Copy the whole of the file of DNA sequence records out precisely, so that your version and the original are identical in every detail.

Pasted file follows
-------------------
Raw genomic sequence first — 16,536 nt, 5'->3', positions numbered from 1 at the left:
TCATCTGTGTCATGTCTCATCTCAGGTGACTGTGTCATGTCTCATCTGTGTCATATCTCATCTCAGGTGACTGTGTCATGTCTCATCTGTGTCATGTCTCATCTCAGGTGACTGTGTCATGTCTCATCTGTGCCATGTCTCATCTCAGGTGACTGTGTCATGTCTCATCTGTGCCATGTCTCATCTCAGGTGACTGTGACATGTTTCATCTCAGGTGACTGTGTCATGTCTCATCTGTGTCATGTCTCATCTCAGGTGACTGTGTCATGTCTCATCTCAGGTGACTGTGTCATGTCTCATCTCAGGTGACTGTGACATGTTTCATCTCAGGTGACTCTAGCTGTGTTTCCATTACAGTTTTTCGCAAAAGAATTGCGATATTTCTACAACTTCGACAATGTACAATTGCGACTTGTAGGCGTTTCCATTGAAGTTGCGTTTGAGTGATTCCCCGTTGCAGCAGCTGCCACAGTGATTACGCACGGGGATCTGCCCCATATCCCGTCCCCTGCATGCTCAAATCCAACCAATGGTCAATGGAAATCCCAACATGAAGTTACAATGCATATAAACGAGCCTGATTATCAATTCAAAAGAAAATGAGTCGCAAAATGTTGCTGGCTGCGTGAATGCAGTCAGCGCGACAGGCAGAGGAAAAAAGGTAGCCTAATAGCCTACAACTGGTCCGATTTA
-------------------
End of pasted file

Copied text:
Raw genomic sequence first — 16,536 nt, 5'->3', positions numbered from 1 at the left:
TCATCTGTGTCATGTCTCATCTCAGGTGACTGTGTCATGTCTCATCTGTGTCATATCTCATCTCAGGTGACTGTGTCATGTCTCATCTGTGTCATGTCTCATCTCAGGTGACTGTGTCATGTCTCATCTGTGCCATGTCTCATCTCAGGTGACTGTGTCATGTCTCATCTGTGCCATGTCTCATCTCAGGTGACTGTGACATGTTTCATCTCAGGTGACTGTGTCATGTCTCATCTGTGTCATGTCTCATCTCAGGTGACTGTGTCATGTCTCATCTCAGGTGACTGTGTCATGTCTCATCTCAGGTGACTGTGACATGTTTCATCTCAGGTGACTCTAGCTGTGTTTCCATTACAGTTTTTCGCAAAAGAATTGCGATATTTCTACAACTTCGACAATGTACAATTGCGACTTGTAGGCGTTTCCATTGAAGTTGCGTTTGAGTGATTCCCCGTTGCAGCAGCTGCCACAGTGATTACGCACGGGGATCTGCCCCATATCCCGTCCCCTGCATGCTCAAATCCAACCAATGGTCAATGGAAATCCCAACATGAAGTTACAATGCATATAAACGAGCCTGATTATCAATTCAAAAGAAAATGAGTCGCAAAATGTTGCTGGCTGCGTGAATGCAGTCAGCGCGACAGGCAGAGGAAAAAAGGTAGCCTAATAGCCTACAACTGGTCCGATTTA